In the Physics World article "Loop Quantum Gravity" by Carlo Rovelli, he mentioned that: "General relativity is not about physics on curved spacetimes, asymptotic space–times, or connections between theories defined over different backgrounds. It is the discovery that there is no background; no space–time.The challenge for the physicists of the 21st century is to complete the scientific revolution that was started by general relativity and quantum theory. For this we must understand quantum field theory in the absence of a background space–time. Loop quantum is the most resolute attempt to address this problem."

I'd like to know if there are other quantum gravity approach that is not loop quantum gravity where the following is fulfilled too: "You can have a background with test objects in GR, but once we do physics with objects that play an integral role in 'shaping' spacetime there is no longer a physics on a background but the physics and the background are the same thing."

It is very elegant.. but are we stuck with Loop quantum gravity? For those who like the idea but dislike LQG. What other QM approaches have the same elegant ideas above?
 
  • #8
Haelfix
Science Advisor
1,950
212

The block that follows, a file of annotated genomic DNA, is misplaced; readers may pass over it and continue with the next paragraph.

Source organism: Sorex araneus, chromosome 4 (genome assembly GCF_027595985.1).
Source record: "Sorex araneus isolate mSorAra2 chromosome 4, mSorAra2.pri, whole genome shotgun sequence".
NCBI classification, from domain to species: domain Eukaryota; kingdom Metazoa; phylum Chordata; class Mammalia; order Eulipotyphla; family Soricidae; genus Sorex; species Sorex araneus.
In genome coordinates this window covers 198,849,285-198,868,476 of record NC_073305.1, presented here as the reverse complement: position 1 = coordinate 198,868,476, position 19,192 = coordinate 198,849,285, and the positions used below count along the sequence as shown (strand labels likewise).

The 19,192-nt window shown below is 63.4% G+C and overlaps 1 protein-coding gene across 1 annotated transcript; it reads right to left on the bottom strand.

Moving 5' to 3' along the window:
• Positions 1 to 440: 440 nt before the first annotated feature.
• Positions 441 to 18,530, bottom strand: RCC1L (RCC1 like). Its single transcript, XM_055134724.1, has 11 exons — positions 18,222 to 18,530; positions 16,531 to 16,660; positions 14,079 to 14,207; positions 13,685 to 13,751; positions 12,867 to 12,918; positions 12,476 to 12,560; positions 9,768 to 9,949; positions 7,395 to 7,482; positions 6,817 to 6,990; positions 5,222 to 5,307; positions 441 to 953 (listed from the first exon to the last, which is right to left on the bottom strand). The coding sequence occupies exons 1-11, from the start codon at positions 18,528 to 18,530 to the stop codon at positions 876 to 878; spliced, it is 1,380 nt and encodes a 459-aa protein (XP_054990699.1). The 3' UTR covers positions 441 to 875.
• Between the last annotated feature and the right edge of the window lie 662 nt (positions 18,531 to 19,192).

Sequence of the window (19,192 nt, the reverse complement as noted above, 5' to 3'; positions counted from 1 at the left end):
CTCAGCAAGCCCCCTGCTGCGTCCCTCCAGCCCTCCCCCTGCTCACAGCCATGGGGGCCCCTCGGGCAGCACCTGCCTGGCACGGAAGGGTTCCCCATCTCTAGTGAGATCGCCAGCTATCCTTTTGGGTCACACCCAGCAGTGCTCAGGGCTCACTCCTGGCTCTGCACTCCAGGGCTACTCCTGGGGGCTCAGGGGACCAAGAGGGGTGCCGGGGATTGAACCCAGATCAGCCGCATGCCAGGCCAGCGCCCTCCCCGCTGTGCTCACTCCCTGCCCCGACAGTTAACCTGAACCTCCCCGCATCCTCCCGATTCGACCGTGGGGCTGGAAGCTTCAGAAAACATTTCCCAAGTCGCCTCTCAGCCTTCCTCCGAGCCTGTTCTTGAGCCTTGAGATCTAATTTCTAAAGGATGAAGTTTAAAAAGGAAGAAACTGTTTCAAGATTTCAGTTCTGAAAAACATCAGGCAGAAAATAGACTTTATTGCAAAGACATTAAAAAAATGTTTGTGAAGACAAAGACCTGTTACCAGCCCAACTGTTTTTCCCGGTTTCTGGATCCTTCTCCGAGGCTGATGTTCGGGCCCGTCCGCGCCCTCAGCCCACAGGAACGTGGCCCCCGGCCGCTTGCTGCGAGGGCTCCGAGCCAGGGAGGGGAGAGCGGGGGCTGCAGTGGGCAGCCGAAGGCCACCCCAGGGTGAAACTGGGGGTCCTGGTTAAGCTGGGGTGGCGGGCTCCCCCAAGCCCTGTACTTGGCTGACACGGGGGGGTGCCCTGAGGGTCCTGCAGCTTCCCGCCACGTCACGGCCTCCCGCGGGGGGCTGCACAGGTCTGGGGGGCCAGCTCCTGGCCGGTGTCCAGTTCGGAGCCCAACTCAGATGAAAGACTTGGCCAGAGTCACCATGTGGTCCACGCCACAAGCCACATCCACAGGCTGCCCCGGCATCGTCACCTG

Yes, so background independence, no prior geometry, things like that. They are also difficult to define mathematically, and differ somewhat between approaches, especially in so far as quantum gravity is concerned. I wanted to separate their notion from dynamical gravity, bc strictly speaking they are very different things. Dynamical gravity is a physical property of the classical gravitational field and is a necessary requirement for all approaches, background independance is usually more of an aesthetic requirement on the form that a theory can take. For instance you can write the classical theory of GR in such a way that makes it manifestly background dependant and in another equivalent form that makes it manifestly background indépendant. It is very difficult to use the property as a theory sieve however and that's where most of the pop sci accounts veer of a ledge, and where your questions go wrong.